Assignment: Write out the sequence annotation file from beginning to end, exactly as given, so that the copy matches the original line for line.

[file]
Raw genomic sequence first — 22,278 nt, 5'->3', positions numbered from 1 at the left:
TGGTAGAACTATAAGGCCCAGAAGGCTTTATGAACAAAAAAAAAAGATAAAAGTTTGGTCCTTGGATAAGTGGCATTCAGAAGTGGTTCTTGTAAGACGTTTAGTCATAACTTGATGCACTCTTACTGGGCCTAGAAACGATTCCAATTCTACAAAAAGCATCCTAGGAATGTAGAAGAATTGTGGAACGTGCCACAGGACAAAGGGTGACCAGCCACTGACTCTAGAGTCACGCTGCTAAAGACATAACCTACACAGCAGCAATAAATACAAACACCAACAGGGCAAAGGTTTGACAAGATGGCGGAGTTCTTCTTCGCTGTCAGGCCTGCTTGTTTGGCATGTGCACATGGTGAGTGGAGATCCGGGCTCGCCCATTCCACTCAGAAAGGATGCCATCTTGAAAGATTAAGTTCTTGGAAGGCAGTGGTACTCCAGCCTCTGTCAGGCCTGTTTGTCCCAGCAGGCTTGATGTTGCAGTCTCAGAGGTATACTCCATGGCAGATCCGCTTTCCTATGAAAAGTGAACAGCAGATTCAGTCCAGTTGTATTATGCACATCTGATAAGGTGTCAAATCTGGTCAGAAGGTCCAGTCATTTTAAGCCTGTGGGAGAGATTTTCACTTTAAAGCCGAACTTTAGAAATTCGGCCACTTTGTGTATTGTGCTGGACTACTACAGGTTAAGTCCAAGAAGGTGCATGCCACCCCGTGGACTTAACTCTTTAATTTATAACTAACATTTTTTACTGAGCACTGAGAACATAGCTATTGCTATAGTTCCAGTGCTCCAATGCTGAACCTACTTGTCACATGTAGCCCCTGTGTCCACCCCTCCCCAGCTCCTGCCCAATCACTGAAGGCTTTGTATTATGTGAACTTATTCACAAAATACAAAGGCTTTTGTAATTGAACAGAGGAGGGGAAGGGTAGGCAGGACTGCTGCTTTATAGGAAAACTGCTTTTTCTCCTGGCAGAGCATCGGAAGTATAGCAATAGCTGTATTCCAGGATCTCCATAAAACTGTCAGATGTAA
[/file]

Raw genomic sequence first — 22,278 nt, 5'->3', positions numbered from 1 at the left:
TGGTAGAACTATAAGGCCCAGAAGGCTTTATGAACAAAAAAAAAAGATAAAAGTTTGGTCCTTGGATAAGTGGCATTCAGAAGTGGTTCTTGTAAGACGTTTAGTCATAACTTGATGCACTCTTACTGGGCCTAGAAACGATTCCAATTCTACAAAAAGCATCCTAGGAATGTAGAAGAATTGTGGAACGTGCCACAGGACAAAGGGTGACCAGCCACTGACTCTAGAGTCACGCTGCTAAAGACATAACCTACACAGCAGCAATAAATACAAACACCAACAGGGCAAAGGTTTGACAAGATGGCGGAGTTCTTCTTCGCTGTCAGGCCTGCTTGTTTGGCATGTGCACATGGTGAGTGGAGATCCGGGCTCGCCCATTCCACTCAGAAAGGATGCCATCTTGAAAGATTAAGTTCTTGGAAGGCAGTGGTACTCCAGCCTCTGTCAGGCCTGTTTGTCCCAGCAGGCTTGATGTTGCAGTCTCAGAGGTATACTCCATGGCAGATCCGCTTTCCTATGAAAAGTGAACAGCAGATTCAGTCCAGTTGTATTATGCACATCTGATAAGGTGTCAAATCTGGTCAGAAGGTCCAGTCATTTTAAGCCTGTGGGAGAGATTTTCACTTTAAAGCCGAACTTTAGAAATTCGGCCACTTTGTGTATTGTGCTGGACTACTACAGGTTAAGTCCAAGAAGGTGCATGCCACCCCGTGGACTTAACTCTTTAATTTATAACTAACATTTTTTACTGAGCACTGAGAACATAGCTATTGCTATAGTTCCAGTGCTCCAATGCTGAACCTACTTGTCACATGTAGCCCCTGTGTCCACCCCTCCCCAGCTCCTGCCCAATCACTGAAGGCTTTGTATTATGTGAACTTATTCACAAAATACAAAGGCTTTTGTAATTGAACAGAGGAGGGGAAGGGTAGGCAGGACTGCTGCTTTATAGGAAAACTGCTTTTTCTCCTGGCAGAGCATCGGAAGTATAGCAATAGCTGTATTCCAGGATCTCCATAAAACTGTCAGATGTAA